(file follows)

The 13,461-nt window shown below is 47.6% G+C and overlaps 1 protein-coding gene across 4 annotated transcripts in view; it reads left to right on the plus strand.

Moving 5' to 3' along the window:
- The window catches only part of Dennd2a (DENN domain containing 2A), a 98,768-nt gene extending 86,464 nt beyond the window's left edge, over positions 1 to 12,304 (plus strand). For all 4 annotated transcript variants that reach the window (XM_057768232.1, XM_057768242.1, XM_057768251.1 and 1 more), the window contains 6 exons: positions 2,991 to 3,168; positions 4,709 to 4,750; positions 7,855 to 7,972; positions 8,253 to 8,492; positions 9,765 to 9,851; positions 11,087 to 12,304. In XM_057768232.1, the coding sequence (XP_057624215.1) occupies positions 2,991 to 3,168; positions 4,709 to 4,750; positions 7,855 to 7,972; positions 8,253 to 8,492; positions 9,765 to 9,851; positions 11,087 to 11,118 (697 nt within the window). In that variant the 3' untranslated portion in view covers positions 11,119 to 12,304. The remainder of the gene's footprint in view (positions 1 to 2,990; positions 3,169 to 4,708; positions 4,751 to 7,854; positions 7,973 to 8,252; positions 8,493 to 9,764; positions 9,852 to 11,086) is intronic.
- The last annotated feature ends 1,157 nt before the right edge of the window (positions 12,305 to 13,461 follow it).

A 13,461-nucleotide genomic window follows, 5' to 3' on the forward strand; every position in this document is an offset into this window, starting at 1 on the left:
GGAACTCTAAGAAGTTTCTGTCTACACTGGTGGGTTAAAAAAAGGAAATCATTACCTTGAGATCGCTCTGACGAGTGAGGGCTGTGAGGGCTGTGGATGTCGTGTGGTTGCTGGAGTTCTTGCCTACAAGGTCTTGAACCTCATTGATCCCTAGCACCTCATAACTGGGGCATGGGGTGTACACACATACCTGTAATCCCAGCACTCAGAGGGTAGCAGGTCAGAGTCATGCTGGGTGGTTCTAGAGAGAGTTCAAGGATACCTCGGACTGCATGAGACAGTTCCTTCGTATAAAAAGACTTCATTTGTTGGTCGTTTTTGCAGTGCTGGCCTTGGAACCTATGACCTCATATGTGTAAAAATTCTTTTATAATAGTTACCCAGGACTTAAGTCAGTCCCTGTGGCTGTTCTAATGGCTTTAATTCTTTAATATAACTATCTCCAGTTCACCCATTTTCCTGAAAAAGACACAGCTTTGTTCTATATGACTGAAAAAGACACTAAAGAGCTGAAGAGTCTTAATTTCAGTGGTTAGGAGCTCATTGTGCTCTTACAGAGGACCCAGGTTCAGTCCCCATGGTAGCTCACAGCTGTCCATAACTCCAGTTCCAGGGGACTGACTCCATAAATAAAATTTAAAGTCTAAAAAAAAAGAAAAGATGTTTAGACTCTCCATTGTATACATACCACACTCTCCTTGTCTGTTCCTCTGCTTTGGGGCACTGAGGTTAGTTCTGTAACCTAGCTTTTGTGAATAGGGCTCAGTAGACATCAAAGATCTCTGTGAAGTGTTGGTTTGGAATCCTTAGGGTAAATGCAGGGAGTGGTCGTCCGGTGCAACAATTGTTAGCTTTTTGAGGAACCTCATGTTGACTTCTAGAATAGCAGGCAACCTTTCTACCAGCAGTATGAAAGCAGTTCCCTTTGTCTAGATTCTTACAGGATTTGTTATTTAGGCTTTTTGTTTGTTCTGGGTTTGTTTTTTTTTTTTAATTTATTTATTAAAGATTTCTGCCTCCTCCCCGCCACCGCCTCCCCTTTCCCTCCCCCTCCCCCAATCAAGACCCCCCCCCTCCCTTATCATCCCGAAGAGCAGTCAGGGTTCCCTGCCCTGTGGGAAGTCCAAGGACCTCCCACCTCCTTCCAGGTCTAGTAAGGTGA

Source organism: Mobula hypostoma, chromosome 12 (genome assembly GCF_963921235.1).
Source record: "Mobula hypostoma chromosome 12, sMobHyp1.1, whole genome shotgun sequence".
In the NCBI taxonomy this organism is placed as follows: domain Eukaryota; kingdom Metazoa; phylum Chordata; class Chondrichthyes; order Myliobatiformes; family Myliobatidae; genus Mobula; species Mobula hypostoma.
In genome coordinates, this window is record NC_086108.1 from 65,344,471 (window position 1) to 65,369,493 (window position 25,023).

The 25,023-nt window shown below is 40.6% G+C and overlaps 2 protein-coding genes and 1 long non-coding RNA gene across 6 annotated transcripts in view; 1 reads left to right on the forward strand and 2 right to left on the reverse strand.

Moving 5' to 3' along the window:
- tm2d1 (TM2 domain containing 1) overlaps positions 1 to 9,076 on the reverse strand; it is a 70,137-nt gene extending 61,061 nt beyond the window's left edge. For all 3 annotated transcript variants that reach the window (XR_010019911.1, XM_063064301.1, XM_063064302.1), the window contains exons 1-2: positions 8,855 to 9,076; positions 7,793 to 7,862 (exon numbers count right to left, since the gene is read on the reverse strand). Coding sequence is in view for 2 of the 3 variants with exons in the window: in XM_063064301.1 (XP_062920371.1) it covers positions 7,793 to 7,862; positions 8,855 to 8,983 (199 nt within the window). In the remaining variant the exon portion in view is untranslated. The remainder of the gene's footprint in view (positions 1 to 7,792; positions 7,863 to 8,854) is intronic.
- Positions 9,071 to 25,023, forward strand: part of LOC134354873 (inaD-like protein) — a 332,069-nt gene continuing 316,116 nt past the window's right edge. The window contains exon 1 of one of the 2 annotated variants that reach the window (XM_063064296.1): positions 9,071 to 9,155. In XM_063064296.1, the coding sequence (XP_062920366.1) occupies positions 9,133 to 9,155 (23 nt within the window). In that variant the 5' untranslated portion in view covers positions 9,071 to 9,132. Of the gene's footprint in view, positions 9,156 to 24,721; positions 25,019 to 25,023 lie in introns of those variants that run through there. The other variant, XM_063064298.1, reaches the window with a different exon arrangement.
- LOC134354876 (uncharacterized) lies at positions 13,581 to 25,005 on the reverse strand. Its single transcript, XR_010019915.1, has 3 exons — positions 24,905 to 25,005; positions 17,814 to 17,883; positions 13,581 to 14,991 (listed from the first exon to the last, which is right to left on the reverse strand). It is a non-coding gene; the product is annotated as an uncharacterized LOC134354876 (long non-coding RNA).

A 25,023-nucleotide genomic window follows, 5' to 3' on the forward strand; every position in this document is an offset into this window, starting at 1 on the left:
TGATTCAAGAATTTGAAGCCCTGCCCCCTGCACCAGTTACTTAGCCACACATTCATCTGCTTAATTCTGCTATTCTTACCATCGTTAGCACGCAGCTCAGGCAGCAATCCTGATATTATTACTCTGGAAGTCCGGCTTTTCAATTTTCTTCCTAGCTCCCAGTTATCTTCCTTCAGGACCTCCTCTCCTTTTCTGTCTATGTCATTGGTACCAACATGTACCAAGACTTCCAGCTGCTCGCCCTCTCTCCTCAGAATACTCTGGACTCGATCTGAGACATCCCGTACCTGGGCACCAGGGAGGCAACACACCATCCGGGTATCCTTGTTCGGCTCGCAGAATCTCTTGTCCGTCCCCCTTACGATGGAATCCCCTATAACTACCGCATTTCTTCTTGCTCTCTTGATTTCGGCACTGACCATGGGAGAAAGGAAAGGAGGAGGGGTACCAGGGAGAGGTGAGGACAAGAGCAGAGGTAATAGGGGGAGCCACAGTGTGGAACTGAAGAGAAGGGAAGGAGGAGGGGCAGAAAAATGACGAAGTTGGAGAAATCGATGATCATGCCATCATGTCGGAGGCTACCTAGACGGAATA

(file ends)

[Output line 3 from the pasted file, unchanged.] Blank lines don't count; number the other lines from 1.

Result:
- The window catches only part of Dennd2a (DENN domain containing 2A), a 98,768-nt gene extending 86,464 nt beyond the window's left edge, over positions 1 to 12,304 (plus strand). For all 4 annotated transcript variants that reach the window (XM_057768232.1, XM_057768242.1, XM_057768251.1 and 1 more), the window contains 6 exons: positions 2,991 to 3,168; positions 4,709 to 4,750; positions 7,855 to 7,972; positions 8,253 to 8,492; positions 9,765 to 9,851; positions 11,087 to 12,304. In XM_057768232.1, the coding sequence (XP_057624215.1) occupies positions 2,991 to 3,168; positions 4,709 to 4,750; positions 7,855 to 7,972; positions 8,253 to 8,492; positions 9,765 to 9,851; positions 11,087 to 11,118 (697 nt within the window). In that variant the 3' untranslated portion in view covers positions 11,119 to 12,304. The remainder of the gene's footprint in view (positions 1 to 2,990; positions 3,169 to 4,708; positions 4,751 to 7,854; positions 7,973 to 8,252; positions 8,493 to 9,764; positions 9,852 to 11,086) is intronic.